In advance of the holiday season, the FBI reminds shoppers to beware of cyber criminals and their aggressive and creative ways to steal money and personal information. Scammers use many techniques to fool potential victims including fraudulent auction sales, reshipping merchandise purchased with a stolen credit card, sale of fraudulent or stolen gift cards through auction sites at discounted prices, and phishing e-mails advertising brand name merchandise for bargain prices or e-mails promoting the sale of merchandise that ends up being a counterfeit product.
Top 3 Holiday Shopping Scams
1. Fraudulent Classified Ads or Auction Sales
Internet criminals post classified ads or auctions for products they do not have. If you receive an auction product from a merchant or retail store, rather than directly from the auction seller, the item may have been purchased with someone elses stolen credit card number. Contact the merchant to verify the account used to pay for the item actually belongs to you.
Shoppers should be cautious and not provide credit card numbers, bank account numbers, or other financial information directly to the seller. Fraudulent sellers will use this information to purchase items for their scheme from the provided financial account. Always use a legitimate payment service to protect purchases.
Diligently check each seller’s rating and feedback along with their number of sales and the dates on which feedback was posted. Be wary of a seller with 100% positive feedback, if they have a low total number of feedback postings and all feedback was posted around the same date and time.
2. Gift Card Scam
The safest way to purchase gift cards is directly from the merchant or authorized retail merchant. If the merchant discovers the card you received from another source or auction was initially obtained fraudulently, the merchant will deactivate the gift card number, and it will not be honored to make purchases.
3. Phishing and Social Networking
Be leery of e-mails or text messages you receive indicating a problem or question regarding your financial accounts. In this scam, you are directed to follow a link or call the number provided in the message to update your account or correct the problem. The link actually directs the individual to a fraudulent Web site or message that appears legitimate; however, any personal information you provide, such as account number and personal identification number (PIN), will be stolen.
Another scam involves victims receiving an e-mail message directing the recipient to a spoofed Web site. A spoofed Web site is a fake site or copy of a real Web site that is designed to mislead the recipient into providing personal information.
Consumers are encouraged to beware of bargain e-mails advertising one day only promotions for recognized brands or Web sites. Fraudsters often use the hot items of the season to lure bargain hunters into providing credit card information. The old adage “if it seems too good to be true” is a good barometer to use to legitimize e-mails.
Black Friday has traditionally been the “biggest shopping day of the year.” The Monday following Thanksgiving has more recently (2005) been labeled Cyber Monday, meaning the e-commerce industry endorses this special day to offer sales and promotions without interfering with the traditional way to shop. Scammers try to prey on Black Friday or Cyber Monday bargain hunters by advertising “one day only” promotions from recognized brands. Consumers should be on the watch for too good to be true e-mails from unrecognized Web sites.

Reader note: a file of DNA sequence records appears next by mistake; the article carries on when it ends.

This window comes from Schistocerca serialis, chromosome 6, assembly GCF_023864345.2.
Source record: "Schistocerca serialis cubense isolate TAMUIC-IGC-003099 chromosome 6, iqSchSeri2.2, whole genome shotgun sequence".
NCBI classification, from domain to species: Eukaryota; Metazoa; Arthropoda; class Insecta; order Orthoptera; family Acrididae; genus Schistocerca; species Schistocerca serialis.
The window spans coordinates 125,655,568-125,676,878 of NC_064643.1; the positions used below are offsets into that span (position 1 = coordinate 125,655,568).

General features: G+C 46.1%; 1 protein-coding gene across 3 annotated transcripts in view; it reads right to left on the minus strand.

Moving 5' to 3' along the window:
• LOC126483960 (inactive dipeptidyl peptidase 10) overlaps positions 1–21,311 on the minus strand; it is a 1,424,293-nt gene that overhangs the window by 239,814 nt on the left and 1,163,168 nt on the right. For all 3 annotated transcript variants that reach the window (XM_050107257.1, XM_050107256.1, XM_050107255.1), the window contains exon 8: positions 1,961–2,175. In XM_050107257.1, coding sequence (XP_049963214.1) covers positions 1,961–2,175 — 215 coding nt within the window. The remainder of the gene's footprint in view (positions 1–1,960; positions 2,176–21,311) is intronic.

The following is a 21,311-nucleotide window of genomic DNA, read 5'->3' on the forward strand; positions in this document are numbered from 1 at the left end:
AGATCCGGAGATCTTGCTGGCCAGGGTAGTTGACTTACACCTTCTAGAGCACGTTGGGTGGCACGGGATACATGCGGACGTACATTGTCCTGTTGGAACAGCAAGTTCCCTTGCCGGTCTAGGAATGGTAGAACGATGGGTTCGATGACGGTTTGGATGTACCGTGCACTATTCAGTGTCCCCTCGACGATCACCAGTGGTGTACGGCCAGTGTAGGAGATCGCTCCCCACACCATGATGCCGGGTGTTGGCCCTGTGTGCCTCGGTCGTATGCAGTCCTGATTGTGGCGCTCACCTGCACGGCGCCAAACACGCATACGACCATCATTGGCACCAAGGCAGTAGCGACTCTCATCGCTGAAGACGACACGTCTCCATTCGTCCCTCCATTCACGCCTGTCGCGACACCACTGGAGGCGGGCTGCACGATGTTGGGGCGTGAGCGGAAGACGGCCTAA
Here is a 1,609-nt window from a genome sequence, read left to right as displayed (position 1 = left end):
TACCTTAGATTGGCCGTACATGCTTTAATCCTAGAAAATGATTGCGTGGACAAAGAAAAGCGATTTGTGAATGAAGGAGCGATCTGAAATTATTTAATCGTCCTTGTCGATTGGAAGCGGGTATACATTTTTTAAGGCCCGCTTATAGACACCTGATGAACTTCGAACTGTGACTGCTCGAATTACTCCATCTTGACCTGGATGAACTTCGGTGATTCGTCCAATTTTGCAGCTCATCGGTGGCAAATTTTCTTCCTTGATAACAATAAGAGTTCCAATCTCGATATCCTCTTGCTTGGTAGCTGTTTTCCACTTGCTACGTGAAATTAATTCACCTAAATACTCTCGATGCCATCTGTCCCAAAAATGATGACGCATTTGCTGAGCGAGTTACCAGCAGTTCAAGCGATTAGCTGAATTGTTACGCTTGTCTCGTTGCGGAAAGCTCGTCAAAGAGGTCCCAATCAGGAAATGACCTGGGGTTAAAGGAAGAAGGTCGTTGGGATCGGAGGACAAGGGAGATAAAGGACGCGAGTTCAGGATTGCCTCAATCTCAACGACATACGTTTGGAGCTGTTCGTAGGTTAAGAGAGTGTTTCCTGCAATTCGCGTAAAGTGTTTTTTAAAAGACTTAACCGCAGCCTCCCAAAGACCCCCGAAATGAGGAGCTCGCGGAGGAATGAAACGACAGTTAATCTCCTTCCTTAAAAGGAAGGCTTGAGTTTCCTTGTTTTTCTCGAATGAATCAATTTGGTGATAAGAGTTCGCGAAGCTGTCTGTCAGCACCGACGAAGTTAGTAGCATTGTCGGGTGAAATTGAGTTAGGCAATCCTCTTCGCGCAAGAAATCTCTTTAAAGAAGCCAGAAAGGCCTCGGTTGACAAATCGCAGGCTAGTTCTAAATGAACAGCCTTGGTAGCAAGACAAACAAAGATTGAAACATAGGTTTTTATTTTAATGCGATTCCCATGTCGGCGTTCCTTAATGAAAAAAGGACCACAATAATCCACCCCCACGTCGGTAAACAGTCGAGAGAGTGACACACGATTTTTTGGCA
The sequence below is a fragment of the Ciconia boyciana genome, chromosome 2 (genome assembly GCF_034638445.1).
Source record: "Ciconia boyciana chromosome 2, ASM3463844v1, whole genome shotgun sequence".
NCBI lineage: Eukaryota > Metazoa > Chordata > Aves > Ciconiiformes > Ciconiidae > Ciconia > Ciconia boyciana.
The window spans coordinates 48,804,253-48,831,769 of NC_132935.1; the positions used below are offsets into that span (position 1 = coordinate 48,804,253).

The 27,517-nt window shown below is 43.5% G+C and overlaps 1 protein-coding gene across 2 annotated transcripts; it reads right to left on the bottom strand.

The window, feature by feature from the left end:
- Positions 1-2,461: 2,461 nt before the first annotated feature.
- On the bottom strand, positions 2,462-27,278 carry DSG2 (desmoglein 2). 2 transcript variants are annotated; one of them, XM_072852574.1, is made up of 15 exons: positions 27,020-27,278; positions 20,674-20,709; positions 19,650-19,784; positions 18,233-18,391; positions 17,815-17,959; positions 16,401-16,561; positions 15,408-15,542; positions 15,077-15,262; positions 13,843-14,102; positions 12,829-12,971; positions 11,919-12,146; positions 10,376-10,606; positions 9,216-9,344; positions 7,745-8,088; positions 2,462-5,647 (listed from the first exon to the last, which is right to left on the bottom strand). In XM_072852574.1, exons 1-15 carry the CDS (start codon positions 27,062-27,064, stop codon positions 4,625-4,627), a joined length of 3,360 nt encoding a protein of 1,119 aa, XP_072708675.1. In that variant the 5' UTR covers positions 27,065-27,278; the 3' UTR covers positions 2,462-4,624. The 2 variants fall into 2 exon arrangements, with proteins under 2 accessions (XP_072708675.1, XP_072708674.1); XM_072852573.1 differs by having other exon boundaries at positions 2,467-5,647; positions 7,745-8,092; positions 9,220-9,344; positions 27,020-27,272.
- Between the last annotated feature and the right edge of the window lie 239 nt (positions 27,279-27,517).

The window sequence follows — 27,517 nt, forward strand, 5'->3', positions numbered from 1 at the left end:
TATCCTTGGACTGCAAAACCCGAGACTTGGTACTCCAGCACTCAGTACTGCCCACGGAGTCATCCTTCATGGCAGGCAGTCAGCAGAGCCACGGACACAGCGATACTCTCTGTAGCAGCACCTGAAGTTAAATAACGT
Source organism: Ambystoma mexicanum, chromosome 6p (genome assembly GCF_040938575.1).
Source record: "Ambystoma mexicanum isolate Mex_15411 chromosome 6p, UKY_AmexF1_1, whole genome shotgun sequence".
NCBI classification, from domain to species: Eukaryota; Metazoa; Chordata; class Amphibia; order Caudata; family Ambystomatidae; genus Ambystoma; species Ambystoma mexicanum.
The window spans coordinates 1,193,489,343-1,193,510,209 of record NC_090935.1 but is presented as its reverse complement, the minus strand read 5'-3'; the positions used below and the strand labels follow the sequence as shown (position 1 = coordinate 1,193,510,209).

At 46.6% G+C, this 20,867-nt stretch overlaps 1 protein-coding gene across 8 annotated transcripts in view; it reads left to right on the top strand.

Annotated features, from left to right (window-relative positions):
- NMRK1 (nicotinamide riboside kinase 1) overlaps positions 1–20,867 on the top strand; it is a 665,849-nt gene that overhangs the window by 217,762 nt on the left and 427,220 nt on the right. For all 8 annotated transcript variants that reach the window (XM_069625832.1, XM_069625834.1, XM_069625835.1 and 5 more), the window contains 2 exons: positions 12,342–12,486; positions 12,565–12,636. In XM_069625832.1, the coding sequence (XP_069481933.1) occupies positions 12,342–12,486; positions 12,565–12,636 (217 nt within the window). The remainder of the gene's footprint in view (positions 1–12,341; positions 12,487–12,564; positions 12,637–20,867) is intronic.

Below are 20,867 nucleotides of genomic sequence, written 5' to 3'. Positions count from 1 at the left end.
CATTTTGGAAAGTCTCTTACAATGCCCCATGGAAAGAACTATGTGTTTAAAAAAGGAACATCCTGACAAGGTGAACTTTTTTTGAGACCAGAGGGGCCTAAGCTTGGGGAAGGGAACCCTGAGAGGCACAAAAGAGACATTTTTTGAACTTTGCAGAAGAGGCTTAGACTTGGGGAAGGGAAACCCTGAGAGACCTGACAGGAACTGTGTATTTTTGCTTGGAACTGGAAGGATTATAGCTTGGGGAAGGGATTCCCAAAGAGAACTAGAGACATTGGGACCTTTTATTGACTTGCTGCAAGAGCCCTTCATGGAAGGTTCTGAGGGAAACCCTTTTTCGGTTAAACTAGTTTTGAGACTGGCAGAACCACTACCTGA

Along with on-line shopping comes the growth of consumers utilizing social networking sites and mobile phones to satisfy their shopping needs more easily. Again, consumers are encouraged to beware of e-mails, text messages, or postings that may lead to fraudulent sites offering bargains on brand name products.
9 Important Holiday Shopping Tips
Here are nine tips you can use to avoid becoming a victim of cyber fraud:
- Do not respond to unsolicited (spam) e-mail.
- Do not click on links contained within an unsolicited e-mail.
- Be cautious of e-mail claiming to contain pictures in attached files, as the files may contain viruses. Only open attachments from known senders. Always run a virus scan on attachment before opening.
- Avoid filling out forms contained in e-mail messages that ask for personal information.
- Always compare the link in the e-mail to the web address link you are directed to and determine if they match.
- Log on directly to the official Web site for the business identified in the e-mail, instead of “linking” to it from an unsolicited e-mail. If the e-mail appears to be from your bank, credit card issuer, or other company you deal with frequently, your statements or official correspondence from the business will provide the proper contact information.
- Contact the actual business that supposedly sent the e-mail to verify that the e-mail is genuine.
- If you are requested to act quickly or there is an emergency, it may be a scam. Fraudsters create a sense of urgency to get you to act impulsively.
- If you receive a request for personal information from a business or financial institution, always look up the main contact information for the requesting company on an independent source (phone book, trusted internet directory, legitimate billing statement, etc.) and use that contact information to verify the legitimacy of the request.
- Remember if it looks too good to be true, it probably is.
To receive the latest information about cyber scams, go to the FBI website and sign up for e-mail alerts by clicking on the red envelope labeled “get FBI updates”. If you have received a scam e-mail, please notify the IC3 by filing a complaint at www.ic3.gov. For more information on e-scams, visit the FBI’s New E-Scams and Warnings webpage at http://www.fbi.gov/scams-safety/e-scams.